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Psychother Psychosom Med Psychol. 1997 Jun;47(6):206-18.

[Do psychological factors modify survival of cancer patients? II: Results of an empirical study with bronchial carcinoma patients].

[Article in German]

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Institut für Psychotherapie und Medizinische Psychologie, Universität Würzburg. off


The present prospective test study of hypotheses addressed the question whether psychological factors are predictive of survival time in lung cancer patients. The hypotheses were: Emotional distress, depression and depressive coping are associated with shorter survival; hope and active coping with longer survival. The study was based on a sample of n = 103 patients who were investigated post-diagnosis and before the beginning of primary treatment. Emotional distress and hope were assessed by clinical scales (self-reports and interviewer ratings), depression by the Depression Scale of von Zerssen, depressive coping and active coping by the Freiburg Questionnaire on Coping with illness by Muthny. At follow-up, which took place three to five years later, n = 74 patients had died, for n = 29 patients the survival data are censored. The prediction of the survival time was performed applying multivariate analyses (Kaplan-Meier-method, Cox-Regression), adjusting for biological risk factors (histological classification, stage of the disease, type and amount of treatment, Karnofsky performance status, age). Results were as follows: Active coping and hope were associated with longer survival, emotional distress, depression and depressive coping with shorter survival, respectively. These associations were found consistently across assessment methods. The predictive effects of coping and distress were statistically independent of the influence of the somatic risk factors. The best psychological predictor was the interviewer rating of active coping. Its predictive power equalled that of the Karnofsky performance status. However, there was evidence that the effects of the psychological factors varied somewhat in interaction with treatment modalities. The findings are discussed from a methodological perspective. Possible causal models and mechanisms are presented which could account for interactions of psychological measures and the course of the disease: Thus, it can be conceived that psychological effects were mediated by patients' compliance with medical treatment. In addition, it cannot be ruled out that psychological factors themselves were influenced by the physical status of the patients at the time of entry to the study.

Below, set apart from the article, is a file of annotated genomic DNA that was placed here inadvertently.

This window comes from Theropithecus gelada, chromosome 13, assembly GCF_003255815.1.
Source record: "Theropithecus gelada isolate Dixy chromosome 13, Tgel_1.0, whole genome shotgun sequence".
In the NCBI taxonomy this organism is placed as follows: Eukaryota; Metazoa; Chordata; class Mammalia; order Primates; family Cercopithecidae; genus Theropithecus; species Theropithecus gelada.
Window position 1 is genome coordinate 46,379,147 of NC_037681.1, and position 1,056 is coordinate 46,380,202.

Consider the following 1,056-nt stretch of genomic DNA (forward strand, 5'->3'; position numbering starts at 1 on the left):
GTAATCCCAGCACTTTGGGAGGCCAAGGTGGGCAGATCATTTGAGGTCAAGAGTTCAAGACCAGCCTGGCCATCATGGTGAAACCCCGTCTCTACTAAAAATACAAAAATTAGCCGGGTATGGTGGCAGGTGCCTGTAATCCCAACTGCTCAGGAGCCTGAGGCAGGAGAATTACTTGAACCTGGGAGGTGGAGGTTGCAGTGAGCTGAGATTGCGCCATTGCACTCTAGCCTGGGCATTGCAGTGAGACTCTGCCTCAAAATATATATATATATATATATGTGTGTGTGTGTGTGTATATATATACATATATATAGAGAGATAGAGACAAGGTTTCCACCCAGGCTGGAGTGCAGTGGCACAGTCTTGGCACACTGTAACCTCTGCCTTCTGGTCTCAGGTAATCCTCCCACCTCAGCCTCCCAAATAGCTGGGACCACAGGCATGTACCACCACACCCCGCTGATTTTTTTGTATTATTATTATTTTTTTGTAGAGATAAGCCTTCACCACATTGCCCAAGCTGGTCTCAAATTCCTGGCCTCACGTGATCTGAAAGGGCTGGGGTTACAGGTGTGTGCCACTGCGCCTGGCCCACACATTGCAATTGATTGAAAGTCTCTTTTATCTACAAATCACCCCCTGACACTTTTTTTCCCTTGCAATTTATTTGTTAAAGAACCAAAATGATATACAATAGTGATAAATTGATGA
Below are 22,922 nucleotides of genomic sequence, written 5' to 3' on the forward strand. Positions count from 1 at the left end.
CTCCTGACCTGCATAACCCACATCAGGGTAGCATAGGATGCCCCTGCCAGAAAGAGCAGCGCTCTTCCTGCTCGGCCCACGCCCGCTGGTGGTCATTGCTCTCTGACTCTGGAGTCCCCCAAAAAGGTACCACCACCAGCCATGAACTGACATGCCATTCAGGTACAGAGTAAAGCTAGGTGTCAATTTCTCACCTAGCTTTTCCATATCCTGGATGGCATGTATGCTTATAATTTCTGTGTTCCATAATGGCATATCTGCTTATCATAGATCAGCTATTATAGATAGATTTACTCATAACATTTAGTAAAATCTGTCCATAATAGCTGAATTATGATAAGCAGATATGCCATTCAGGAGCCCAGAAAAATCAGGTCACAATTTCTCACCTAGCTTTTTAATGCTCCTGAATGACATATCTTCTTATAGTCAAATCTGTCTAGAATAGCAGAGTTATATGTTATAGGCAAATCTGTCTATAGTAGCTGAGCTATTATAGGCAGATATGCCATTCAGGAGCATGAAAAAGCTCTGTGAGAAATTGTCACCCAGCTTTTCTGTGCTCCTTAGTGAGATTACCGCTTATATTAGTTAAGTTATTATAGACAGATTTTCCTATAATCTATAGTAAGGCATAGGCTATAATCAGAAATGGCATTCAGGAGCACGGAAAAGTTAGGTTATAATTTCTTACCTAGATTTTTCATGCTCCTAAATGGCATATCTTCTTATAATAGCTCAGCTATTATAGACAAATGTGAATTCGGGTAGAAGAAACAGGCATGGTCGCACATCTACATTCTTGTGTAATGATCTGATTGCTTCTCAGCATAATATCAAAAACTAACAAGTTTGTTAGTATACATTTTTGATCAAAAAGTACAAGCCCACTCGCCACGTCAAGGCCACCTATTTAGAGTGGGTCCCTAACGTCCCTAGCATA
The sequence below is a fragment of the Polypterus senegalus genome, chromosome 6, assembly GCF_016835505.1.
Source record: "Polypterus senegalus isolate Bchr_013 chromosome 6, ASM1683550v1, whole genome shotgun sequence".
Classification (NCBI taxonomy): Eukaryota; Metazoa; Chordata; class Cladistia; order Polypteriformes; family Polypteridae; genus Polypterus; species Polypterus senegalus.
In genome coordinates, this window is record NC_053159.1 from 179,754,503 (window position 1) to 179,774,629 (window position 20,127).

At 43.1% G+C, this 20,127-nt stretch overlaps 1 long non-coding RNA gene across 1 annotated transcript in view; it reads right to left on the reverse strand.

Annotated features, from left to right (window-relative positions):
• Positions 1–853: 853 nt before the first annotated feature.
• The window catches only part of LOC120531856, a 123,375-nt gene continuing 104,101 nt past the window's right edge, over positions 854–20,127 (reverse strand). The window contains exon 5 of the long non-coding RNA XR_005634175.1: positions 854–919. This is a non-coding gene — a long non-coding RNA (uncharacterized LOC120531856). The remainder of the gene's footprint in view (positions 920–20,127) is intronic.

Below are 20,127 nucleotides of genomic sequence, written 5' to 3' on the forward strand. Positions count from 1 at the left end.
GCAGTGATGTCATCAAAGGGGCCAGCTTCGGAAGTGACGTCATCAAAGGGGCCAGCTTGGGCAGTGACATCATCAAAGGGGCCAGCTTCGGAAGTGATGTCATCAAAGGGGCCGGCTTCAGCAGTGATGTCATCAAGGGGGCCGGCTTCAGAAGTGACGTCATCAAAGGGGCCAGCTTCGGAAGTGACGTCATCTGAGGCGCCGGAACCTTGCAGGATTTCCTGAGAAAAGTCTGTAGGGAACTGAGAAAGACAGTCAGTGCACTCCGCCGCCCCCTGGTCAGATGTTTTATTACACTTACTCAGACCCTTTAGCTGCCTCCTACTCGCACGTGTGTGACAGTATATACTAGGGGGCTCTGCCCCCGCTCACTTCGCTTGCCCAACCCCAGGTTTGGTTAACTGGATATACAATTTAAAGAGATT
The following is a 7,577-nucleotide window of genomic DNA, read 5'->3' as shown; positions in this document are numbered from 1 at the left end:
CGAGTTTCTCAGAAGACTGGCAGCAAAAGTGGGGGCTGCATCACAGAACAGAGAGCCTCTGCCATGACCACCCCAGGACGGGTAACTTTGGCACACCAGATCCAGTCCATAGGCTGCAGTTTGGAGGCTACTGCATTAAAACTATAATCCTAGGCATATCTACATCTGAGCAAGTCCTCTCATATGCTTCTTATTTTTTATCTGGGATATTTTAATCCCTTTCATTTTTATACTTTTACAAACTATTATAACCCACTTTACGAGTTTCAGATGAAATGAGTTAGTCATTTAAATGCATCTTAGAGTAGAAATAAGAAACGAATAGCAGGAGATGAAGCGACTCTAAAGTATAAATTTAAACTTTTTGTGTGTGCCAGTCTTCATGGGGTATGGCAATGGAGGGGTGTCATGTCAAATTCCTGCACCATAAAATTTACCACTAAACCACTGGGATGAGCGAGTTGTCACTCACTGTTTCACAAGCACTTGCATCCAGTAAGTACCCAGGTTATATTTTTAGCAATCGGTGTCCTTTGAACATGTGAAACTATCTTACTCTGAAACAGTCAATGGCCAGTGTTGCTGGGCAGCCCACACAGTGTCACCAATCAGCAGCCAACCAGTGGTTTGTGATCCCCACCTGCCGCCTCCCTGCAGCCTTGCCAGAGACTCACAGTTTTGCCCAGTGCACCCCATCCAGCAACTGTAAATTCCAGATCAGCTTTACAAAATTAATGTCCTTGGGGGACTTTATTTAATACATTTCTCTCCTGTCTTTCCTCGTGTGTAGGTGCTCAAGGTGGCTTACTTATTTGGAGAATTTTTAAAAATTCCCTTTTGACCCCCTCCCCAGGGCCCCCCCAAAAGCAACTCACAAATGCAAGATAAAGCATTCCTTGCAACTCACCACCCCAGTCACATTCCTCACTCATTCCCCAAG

[Indexed for MEDLINE]

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